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Cleaning up the chemicals we dump into water is a tough job but researchers at Markham lab in Ontario, Canada have come up with a solution. It is called: SOLAQUA.

Ali Amiri is the man who invented it around Feb. 1994. This step forward is a chemical substance which can quickly clean up water tainted with solvents, PCB's, gasoline components or other organic pollutants.

All that is needed is sunlight & Solaqua. So when ground or underground water has been badly contaminated with solvents of all kinds then Solaqua comes in place. What it does is to absorb sunlight.

Then it generates hydroxyl radicals, very powerful oxidizing agents that aggressively go after water-borne organic pollutants. What is left is water, carbon dioxide and a little bit of iron. It is like using sunlight to burn out the pollutants.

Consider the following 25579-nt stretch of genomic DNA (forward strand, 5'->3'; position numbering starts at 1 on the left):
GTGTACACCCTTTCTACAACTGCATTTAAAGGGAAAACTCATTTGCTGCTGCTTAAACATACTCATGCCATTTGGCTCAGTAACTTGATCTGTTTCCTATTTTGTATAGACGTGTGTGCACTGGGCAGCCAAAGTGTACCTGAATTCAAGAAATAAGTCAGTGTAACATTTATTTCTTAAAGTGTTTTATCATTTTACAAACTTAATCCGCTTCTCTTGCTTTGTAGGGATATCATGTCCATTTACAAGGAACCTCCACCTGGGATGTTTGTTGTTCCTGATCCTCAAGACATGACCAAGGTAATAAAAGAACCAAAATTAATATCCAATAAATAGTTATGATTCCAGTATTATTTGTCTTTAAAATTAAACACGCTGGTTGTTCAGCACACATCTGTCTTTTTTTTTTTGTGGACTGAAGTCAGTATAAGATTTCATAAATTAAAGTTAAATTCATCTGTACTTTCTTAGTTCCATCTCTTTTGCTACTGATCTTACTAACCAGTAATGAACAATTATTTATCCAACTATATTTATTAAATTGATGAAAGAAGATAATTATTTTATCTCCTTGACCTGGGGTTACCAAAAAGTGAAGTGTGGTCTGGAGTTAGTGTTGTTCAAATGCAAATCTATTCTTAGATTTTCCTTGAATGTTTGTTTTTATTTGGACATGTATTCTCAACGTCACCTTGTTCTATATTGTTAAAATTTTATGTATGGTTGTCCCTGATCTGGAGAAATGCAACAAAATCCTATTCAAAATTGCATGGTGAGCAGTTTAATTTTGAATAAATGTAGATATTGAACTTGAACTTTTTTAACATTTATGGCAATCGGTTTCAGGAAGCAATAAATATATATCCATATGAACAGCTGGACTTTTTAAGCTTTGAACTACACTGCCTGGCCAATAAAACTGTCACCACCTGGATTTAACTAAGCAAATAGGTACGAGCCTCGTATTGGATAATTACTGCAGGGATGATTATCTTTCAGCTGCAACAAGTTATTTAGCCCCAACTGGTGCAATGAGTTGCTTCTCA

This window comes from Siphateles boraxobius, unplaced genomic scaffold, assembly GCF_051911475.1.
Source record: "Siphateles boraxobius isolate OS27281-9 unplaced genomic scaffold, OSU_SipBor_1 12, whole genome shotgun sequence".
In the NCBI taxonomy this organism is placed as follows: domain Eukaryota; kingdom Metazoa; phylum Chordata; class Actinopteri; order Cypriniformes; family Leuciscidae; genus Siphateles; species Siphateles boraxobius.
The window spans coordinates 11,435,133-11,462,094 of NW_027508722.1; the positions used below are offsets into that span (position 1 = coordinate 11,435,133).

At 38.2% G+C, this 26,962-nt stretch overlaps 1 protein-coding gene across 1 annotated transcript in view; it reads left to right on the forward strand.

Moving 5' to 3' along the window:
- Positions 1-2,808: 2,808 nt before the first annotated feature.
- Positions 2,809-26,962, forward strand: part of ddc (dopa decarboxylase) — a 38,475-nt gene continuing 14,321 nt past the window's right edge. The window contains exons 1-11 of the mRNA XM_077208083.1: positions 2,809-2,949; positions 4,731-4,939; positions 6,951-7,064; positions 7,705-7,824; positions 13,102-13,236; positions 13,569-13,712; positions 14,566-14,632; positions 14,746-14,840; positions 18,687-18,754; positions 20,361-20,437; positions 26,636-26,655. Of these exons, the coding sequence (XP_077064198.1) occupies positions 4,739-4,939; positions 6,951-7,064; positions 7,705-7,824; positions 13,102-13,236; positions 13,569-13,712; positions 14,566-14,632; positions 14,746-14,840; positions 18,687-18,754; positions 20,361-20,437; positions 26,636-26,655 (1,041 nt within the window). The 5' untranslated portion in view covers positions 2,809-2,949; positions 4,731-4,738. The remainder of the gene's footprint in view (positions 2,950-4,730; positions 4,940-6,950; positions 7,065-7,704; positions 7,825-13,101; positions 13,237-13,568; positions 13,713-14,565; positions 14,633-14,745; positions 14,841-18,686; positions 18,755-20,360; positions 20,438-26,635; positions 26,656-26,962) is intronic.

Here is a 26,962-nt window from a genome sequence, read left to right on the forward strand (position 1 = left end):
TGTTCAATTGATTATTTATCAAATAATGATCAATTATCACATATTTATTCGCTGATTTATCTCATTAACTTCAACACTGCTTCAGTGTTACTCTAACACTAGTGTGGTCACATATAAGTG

Solaqua only requires the power needed to mix the water with the chemical while it is exposed to the sun. Thus a pond with a square kilometer of surface area, using Solaqua, could do the clean up which would normally require a major power plant using other oxidizing agents.

The only power you need would be to drive the pumps to mix the water with Solaqua and expose it to the sun.

The pilot project is to start this spring of 1994 in Colorado under the supervision of the National Renewable Energy Laboratory.

You can get more information from Solarchem Environmental System or its president Samuel Stevens.